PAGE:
Acting U.S. Defense Secretary Patrick Shanahan met with Indonesian Defense Minister Ryamizard Ryacudu on Thursday, with the latter expressing hope that the Indonesian army's special forces unit can be trained again in the United States in the near future.
(Acting U.S. Defense Secretary Patrick Shanahan (R) and Indonesian Defense Minister Ryamizard Ryacudu)
"The Ministry of Defense has sent a letter to the U.S. Congress, wishing that KOPASSUS can attend trainings again in the United States, hopefully in the near future," Ryamizard told a joint press conference with visiting Shanahan in Jakarta.
The United States suspended cooperation with the Indonesian military, including the army's special forces unit, popularly known as KOPASSUS, in 1998 following reports of beatings, kidnappings and other abuses committed by it.
The so-called 1997 Leahy Law, named after Sen. Patrick Leahy who wrote it, prohibits U.S. military assistance to any unit of the security forces of a foreign country that commits gross violations of human rights with impunity.
In 2005, the United States lifted the ban on cooperation with Indonesian military units except KOPASSUS.
But in 2010, the United States announced it would resume military cooperation with KOPASSUS step-by-step, following continued implementation of reforms within the unit.
International human rights organizations have accused KOPASSUS of involvement in many human rights abuses, including the kidnappings of antigovernment students and activists in the late 1990s, anti-Chinese rioting and student protests in 1998 that led to the fall of former President Suharto, as well as the widespread violence in East Timor in 1999 around the time of its referendum on independence.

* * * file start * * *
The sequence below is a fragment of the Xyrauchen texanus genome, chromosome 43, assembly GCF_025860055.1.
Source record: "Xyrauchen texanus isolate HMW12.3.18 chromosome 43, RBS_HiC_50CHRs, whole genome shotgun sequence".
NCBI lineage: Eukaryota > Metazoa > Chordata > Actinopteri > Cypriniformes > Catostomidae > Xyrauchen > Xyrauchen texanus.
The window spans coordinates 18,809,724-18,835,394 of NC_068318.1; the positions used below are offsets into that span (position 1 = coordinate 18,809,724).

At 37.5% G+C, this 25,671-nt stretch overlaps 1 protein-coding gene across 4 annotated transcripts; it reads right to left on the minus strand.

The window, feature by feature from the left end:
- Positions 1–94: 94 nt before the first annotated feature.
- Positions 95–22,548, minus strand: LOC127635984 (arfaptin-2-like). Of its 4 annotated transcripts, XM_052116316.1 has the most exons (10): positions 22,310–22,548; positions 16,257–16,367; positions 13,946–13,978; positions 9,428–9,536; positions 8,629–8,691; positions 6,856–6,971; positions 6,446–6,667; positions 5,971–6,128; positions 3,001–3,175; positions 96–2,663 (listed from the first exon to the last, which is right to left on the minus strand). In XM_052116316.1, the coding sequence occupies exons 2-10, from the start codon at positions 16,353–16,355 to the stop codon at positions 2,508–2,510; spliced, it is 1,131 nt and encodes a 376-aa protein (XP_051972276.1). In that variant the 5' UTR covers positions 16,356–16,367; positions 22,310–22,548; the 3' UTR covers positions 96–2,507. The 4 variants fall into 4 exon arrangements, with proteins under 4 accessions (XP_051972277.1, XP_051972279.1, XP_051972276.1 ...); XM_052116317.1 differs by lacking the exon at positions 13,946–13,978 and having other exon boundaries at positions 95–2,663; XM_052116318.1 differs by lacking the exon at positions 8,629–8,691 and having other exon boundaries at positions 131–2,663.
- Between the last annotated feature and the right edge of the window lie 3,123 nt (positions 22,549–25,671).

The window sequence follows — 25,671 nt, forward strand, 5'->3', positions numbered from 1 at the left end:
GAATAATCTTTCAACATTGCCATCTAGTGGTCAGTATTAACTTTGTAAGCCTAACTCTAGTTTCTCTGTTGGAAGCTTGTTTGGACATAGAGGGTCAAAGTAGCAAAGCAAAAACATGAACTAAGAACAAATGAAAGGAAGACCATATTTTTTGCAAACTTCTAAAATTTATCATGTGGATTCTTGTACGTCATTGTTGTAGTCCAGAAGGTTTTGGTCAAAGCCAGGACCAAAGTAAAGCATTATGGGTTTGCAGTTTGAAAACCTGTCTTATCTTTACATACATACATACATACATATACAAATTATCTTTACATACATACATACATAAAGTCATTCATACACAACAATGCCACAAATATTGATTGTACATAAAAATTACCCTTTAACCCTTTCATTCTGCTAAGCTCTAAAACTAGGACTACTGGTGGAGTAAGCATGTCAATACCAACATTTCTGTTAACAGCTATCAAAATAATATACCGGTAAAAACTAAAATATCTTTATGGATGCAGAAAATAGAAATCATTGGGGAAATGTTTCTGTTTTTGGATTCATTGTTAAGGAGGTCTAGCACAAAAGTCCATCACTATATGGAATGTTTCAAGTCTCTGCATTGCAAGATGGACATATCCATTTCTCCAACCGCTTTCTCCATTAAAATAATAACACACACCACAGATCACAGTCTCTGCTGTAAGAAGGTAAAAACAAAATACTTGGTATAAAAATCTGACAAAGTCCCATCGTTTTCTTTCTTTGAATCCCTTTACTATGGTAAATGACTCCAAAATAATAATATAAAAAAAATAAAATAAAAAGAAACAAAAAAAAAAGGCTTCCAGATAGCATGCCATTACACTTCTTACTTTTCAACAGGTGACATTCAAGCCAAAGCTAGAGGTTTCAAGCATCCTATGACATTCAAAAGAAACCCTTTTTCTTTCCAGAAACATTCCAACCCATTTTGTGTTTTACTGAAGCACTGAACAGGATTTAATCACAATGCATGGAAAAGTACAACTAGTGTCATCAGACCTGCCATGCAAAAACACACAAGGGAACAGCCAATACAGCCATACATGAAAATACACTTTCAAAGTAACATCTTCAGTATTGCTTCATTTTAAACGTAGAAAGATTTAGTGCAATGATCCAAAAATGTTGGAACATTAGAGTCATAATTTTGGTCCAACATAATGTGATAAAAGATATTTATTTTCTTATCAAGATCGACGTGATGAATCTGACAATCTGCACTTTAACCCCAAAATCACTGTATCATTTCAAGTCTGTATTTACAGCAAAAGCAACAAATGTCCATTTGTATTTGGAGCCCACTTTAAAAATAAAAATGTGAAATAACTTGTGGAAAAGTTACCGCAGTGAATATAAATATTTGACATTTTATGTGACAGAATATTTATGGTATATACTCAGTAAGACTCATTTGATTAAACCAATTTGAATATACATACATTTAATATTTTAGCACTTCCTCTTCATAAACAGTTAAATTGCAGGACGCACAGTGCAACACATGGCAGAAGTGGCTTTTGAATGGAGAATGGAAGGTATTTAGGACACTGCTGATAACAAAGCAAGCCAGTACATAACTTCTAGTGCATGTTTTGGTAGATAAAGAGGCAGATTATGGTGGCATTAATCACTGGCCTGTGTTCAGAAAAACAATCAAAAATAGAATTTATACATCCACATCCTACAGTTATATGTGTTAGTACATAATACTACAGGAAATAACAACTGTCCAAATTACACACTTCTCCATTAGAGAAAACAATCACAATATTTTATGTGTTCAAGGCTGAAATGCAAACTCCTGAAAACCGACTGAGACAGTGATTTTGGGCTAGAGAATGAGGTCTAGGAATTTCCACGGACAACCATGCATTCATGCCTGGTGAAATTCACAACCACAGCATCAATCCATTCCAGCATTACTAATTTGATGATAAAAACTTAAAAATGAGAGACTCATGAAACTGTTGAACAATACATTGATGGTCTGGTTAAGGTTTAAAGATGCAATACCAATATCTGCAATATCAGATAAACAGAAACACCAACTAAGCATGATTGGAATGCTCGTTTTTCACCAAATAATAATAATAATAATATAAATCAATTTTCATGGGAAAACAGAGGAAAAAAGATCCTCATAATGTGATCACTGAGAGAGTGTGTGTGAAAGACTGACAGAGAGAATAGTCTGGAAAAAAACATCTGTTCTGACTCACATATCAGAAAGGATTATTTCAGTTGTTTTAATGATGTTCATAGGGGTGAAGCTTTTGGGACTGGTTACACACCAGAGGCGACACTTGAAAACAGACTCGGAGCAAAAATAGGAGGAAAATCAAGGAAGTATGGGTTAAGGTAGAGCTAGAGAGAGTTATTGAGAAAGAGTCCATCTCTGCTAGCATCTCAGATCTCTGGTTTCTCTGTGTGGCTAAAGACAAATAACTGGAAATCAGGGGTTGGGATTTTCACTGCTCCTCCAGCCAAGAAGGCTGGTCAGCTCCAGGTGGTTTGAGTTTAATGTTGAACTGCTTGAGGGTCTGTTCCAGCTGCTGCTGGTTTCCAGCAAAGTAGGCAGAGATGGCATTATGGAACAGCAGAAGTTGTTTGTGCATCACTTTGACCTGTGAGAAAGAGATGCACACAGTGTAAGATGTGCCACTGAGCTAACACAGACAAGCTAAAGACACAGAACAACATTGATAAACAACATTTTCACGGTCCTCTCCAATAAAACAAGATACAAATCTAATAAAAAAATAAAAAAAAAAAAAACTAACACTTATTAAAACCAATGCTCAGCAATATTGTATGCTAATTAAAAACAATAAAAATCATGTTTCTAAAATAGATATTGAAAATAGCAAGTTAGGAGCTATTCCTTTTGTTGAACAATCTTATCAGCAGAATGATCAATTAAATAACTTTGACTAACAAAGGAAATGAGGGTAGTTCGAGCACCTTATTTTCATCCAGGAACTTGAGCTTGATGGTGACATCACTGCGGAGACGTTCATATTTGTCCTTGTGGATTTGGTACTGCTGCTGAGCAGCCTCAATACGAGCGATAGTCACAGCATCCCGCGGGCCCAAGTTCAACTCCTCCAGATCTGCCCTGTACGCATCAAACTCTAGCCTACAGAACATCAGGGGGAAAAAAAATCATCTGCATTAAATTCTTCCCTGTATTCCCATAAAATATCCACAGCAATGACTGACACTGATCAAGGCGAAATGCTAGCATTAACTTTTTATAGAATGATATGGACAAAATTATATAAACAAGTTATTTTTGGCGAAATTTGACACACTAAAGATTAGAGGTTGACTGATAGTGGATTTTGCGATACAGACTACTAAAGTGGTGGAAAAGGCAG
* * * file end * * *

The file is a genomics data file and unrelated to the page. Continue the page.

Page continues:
Thirteen activists kidnapped in the late 1990s remain missing.
During the press conference, Ryamizard said the United States has agreed to help Indonesia counter terrorism and radicalism.
According to the minister, the Islamic State-affiliated new generation of terrorists has been growing after foreign terrorist fighters in Iraq and Syria return home to countries like Indonesia.
Both ministers also discussed the Rohingya refugee crisis, Ryamizard said, adding, "If this issue is not managed well, terrorists have been waiting to recruit them."
Indonesia was the first country visited by Shanahan in his four-nation tour. He left for Singapore in the afternoon to attend the Shangri-La Dialogue, a defense forum to be held Friday through Sunday. He will then travel to Japan and South Korea.